Patience pays off as Jill Rappaport parcels together an 18-acre sanctuary on Long Island.
By Eric O’Keefe. Photography by Linda Solomon.
Things got Western when Katie Couric left the Today Show for the CBS Evening News—at least, that is, at the going-away party hosted by Today’s entertainment correspondent Jill Rappaport. From the award-winning Texas-style barbeque to Rappaport’s down-home hospitality, it was an affair to remember for the news anchor’s large circle of friends and family. The high-profile guest list that convened at Rappaport’s Last Buck Ranch ranged from Kelsey Grammar to Christie Brinkley. One of the most memorable aspects of the entire afternoon was its woodsy, Western setting—just two hours outside Manhattan.
Shinnecock Hills Gold Club, shingle style houses, Stanford White—the Hamptons has an iconic style, one that instantly evokes timeless images first popularized in The Great Gatsby and now trumpeted by Ralph Lauren. Too bad none of that mattered to the transplanted Michigander.
“Let’s be honest,” she says. “You live on Long island, you’re a stone’s throw from the ocean, and (for) the majority of people that come out here, it’s their dream and their passion to be overlooking the water. And while I think the water is magical and beautiful, I prefer the fields and the land. So I live literally five minutes from the ocean. But to me, I just love that I have these 60-foot timbers, these 60-foot pine trees and rolling fields and trails and a little pond below. It’s really such a unique terrain in this part of the country. It’s like this little piece of—I don’t know—Montana wilderness on Long Island. It really is,“ Rappaport says.
The trail to the Last Buck Ranch was a long and winding one. Rappaport was no newcomer to the Hamptons; she had bought and sold several homes. In the mid-1990s, she was renting a place while she finalized plans for a new horse farm. She had already purchased a 33-acre parcel in a reserve and was getting ready to clear the land—an onerous chore she was not looking forward to.
“When you’re south of the highway, you’re dealing with a lot of other things you really don’t deal with north. And so I just thought, ‘Oh, boy, this is going to be such a huge undertaking’,” she says.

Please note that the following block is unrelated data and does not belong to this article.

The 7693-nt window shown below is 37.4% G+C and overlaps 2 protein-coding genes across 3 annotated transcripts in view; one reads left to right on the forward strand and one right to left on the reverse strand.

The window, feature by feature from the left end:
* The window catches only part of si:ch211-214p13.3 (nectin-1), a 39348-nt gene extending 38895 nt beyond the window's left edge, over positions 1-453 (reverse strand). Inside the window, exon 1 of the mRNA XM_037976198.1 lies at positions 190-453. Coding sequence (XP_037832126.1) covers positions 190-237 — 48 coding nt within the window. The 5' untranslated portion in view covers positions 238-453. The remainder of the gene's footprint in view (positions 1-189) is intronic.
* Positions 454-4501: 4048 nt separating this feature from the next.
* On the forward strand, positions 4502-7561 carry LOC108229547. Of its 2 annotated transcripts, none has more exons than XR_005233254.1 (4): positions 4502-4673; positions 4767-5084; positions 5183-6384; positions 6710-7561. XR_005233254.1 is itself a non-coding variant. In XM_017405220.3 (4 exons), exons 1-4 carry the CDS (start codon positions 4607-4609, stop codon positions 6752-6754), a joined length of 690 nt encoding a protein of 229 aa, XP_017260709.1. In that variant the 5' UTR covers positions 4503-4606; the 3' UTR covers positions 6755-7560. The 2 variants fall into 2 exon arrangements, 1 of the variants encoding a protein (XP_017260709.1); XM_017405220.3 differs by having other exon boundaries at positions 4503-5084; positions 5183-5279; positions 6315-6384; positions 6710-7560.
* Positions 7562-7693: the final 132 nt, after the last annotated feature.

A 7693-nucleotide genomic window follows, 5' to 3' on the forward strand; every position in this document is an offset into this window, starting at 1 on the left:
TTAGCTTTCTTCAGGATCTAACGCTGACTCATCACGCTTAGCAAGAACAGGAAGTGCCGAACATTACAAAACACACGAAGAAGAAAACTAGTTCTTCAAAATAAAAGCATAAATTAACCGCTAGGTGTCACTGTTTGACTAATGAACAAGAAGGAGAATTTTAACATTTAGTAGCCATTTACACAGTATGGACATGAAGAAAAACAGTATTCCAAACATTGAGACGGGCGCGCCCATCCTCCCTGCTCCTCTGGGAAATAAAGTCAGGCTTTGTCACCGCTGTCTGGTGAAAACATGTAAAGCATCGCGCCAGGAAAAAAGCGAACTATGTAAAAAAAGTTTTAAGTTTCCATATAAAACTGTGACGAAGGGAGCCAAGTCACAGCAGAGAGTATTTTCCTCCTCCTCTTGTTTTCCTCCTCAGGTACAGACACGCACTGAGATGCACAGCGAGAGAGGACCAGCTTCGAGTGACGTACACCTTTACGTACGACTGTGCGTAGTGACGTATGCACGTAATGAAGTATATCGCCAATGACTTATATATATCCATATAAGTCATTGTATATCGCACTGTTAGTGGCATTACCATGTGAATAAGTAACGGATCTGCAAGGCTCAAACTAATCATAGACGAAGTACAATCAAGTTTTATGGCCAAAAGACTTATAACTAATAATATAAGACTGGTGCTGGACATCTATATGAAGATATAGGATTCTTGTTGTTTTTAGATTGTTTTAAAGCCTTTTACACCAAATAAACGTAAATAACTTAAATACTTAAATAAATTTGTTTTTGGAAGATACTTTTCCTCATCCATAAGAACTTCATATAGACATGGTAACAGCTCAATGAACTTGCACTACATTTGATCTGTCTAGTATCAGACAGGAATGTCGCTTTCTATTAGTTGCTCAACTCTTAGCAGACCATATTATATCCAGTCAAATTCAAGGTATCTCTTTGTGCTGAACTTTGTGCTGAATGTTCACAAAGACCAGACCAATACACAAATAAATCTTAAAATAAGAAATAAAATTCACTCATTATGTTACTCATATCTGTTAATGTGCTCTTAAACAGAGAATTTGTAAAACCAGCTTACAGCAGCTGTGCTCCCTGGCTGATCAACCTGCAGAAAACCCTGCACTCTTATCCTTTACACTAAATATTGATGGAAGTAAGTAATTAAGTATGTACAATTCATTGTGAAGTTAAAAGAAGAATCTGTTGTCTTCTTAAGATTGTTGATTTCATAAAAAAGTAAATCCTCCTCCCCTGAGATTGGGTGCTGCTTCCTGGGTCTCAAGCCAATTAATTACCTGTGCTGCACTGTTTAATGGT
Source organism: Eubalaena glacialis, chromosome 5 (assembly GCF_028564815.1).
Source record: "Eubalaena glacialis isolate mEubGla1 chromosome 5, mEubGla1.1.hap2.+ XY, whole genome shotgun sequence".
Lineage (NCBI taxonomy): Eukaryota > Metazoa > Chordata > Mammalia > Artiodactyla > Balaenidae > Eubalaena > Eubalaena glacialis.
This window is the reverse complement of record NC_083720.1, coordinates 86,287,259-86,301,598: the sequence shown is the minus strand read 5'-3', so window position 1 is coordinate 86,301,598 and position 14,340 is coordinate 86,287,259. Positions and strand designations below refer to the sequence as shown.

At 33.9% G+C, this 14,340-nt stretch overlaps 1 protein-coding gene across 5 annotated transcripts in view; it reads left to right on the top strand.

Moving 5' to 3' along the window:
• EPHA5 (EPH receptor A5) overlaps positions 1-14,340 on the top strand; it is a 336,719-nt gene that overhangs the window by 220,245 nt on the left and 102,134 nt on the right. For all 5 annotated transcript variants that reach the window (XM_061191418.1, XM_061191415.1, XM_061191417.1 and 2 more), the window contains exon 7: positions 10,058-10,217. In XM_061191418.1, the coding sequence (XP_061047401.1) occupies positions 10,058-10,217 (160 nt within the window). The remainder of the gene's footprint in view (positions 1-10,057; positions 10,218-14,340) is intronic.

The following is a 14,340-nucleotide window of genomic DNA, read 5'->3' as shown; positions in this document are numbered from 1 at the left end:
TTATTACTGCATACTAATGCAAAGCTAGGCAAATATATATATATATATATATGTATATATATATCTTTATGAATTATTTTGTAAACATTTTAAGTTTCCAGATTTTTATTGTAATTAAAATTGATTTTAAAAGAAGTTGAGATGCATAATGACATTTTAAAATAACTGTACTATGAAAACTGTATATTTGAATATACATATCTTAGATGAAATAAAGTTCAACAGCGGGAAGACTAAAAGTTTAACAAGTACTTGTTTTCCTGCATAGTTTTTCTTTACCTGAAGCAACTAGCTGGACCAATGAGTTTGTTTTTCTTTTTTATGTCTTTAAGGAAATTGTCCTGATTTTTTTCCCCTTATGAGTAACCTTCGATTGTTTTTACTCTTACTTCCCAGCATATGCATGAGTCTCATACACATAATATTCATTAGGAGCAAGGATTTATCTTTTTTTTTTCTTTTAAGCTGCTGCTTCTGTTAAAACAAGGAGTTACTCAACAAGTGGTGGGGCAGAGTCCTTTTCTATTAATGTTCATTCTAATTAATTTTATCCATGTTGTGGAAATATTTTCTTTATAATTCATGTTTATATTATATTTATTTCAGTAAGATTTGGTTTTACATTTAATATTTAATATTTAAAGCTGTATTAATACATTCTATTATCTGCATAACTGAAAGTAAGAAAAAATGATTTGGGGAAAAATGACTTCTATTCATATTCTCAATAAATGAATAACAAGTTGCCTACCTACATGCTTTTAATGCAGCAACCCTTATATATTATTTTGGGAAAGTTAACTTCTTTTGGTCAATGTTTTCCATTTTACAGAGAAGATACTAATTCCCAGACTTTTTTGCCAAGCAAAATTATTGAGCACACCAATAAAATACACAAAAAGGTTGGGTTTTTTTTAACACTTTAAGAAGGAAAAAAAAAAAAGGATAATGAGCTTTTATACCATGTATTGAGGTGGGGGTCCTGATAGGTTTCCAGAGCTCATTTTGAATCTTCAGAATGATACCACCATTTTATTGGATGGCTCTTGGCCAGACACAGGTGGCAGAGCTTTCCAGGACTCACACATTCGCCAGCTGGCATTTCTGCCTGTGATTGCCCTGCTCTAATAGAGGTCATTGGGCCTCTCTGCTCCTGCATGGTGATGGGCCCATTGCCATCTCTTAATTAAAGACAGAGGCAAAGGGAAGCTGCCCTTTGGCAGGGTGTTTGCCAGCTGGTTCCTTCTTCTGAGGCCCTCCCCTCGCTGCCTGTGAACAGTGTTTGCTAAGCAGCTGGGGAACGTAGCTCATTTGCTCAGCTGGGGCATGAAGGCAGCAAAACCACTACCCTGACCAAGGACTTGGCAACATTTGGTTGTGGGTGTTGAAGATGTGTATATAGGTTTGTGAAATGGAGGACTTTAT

Out of the blue, she caught a break. A real estate broker called her with the news of a foreclosed property. With the exception of a tiny log cabin, the heavily wooded six-acre tract had almost no improvements. “It looked like a hunting/fishing lodge—just this little, tiny log cabin stuck in the middle of the woods. There was no pool. There were no pastures. It was just very, very secluded. And then there was all this land around it that obviously was owned by other people, but it was just a beautiful priceless little piece of property in the middle of nowhere that no one really knew about until a bank foreclosure on a snowy day, and that’s how it came to be,” she says. “I drove up and said ‘I’m taking it’ without even going inside.”
Her dream property under contract, she sold her 33 acres. By 1996, she had moved on to her land and had begun the first of many construction projects: a barn for her horses. That would be followed by split-rail fences, utility sheds, and an outdoor pool. Her most recent project? A 7,000-square-foot main residence that was recently completed and has already graced the cover of Architectural Digest. Given the look she wanted, she knew she would have to go far afield to find the right contractor.
“I hooked up with Pioneer Log Homes. They’re so wonderful,” she says. “They’re out of Montana. And they were really great with me because I really was the architect. I mean, they had an official architect, a legitimate one to actually draw up the final plans, but I would send pictures. I would take pen and paper, and I would draw what I wanted. And it took two years of back-and-forth drawings before I settled on a design because I was initially getting drawings that were a little too postmodern, a little too ski-lodge-y for me. It took two years and then another two years to get it built. Yeah, it’s almost a five year labor of love from inception to walking in the front door.”